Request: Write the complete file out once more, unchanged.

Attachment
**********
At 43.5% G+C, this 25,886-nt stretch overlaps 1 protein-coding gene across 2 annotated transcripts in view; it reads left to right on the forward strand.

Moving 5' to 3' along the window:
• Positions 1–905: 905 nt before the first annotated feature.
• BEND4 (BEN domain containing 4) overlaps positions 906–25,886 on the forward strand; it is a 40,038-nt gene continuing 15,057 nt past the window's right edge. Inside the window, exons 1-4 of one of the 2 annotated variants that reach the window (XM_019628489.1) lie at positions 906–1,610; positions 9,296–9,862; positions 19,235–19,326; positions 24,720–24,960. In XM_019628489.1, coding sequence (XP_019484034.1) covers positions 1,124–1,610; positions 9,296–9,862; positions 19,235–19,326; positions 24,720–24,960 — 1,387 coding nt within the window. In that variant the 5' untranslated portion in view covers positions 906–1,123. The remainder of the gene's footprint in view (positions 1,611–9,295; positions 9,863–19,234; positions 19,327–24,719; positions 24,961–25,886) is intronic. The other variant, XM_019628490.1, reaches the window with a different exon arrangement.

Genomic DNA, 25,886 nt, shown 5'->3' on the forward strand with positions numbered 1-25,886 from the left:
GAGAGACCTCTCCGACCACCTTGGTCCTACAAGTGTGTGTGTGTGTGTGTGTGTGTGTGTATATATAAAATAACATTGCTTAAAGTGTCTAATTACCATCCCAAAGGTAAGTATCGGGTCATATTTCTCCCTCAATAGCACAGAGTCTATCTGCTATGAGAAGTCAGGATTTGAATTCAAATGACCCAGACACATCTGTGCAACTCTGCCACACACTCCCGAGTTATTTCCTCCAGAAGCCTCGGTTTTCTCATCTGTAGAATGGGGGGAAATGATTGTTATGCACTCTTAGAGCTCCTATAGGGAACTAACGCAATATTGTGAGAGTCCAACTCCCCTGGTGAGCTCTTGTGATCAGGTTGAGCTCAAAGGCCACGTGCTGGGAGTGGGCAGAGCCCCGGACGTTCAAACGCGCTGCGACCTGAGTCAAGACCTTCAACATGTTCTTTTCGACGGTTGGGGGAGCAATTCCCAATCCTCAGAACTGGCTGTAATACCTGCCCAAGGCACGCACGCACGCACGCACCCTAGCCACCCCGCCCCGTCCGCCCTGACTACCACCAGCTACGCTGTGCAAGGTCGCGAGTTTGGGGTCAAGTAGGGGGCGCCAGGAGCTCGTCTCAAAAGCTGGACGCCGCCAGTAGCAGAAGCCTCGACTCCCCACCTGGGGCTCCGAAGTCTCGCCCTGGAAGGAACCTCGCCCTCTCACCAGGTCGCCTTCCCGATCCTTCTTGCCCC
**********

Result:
At 43.5% G+C, this 25,886-nt stretch overlaps 1 protein-coding gene across 2 annotated transcripts in view; it reads left to right on the forward strand.

Moving 5' to 3' along the window:
• Positions 1–905: 905 nt before the first annotated feature.
• BEND4 (BEN domain containing 4) overlaps positions 906–25,886 on the forward strand; it is a 40,038-nt gene continuing 15,057 nt past the window's right edge. Inside the window, exons 1-4 of one of the 2 annotated variants that reach the window (XM_019628489.1) lie at positions 906–1,610; positions 9,296–9,862; positions 19,235–19,326; positions 24,720–24,960. In XM_019628489.1, coding sequence (XP_019484034.1) covers positions 1,124–1,610; positions 9,296–9,862; positions 19,235–19,326; positions 24,720–24,960 — 1,387 coding nt within the window. In that variant the 5' untranslated portion in view covers positions 906–1,123. The remainder of the gene's footprint in view (positions 1,611–9,295; positions 9,863–19,234; positions 19,327–24,719; positions 24,961–25,886) is intronic. The other variant, XM_019628490.1, reaches the window with a different exon arrangement.

Genomic DNA, 25,886 nt, shown 5'->3' on the forward strand with positions numbered 1-25,886 from the left:
GAGAGACCTCTCCGACCACCTTGGTCCTACAAGTGTGTGTGTGTGTGTGTGTGTGTGTGTATATATAAAATAACATTGCTTAAAGTGTCTAATTACCATCCCAAAGGTAAGTATCGGGTCATATTTCTCCCTCAATAGCACAGAGTCTATCTGCTATGAGAAGTCAGGATTTGAATTCAAATGACCCAGACACATCTGTGCAACTCTGCCACACACTCCCGAGTTATTTCCTCCAGAAGCCTCGGTTTTCTCATCTGTAGAATGGGGGGAAATGATTGTTATGCACTCTTAGAGCTCCTATAGGGAACTAACGCAATATTGTGAGAGTCCAACTCCCCTGGTGAGCTCTTGTGATCAGGTTGAGCTCAAAGGCCACGTGCTGGGAGTGGGCAGAGCCCCGGACGTTCAAACGCGCTGCGACCTGAGTCAAGACCTTCAACATGTTCTTTTCGACGGTTGGGGGAGCAATTCCCAATCCTCAGAACTGGCTGTAATACCTGCCCAAGGCACGCACGCACGCACGCACCCTAGCCACCCCGCCCCGTCCGCCCTGACTACCACCAGCTACGCTGTGCAAGGTCGCGAGTTTGGGGTCAAGTAGGGGGCGCCAGGAGCTCGTCTCAAAAGCTGGACGCCGCCAGTAGCAGAAGCCTCGACTCCCCACCTGGGGCTCCGAAGTCTCGCCCTGGAAGGAACCTCGCCCTCTCACCAGGTCGCCTTCCCGATCCTTCTTGCCCC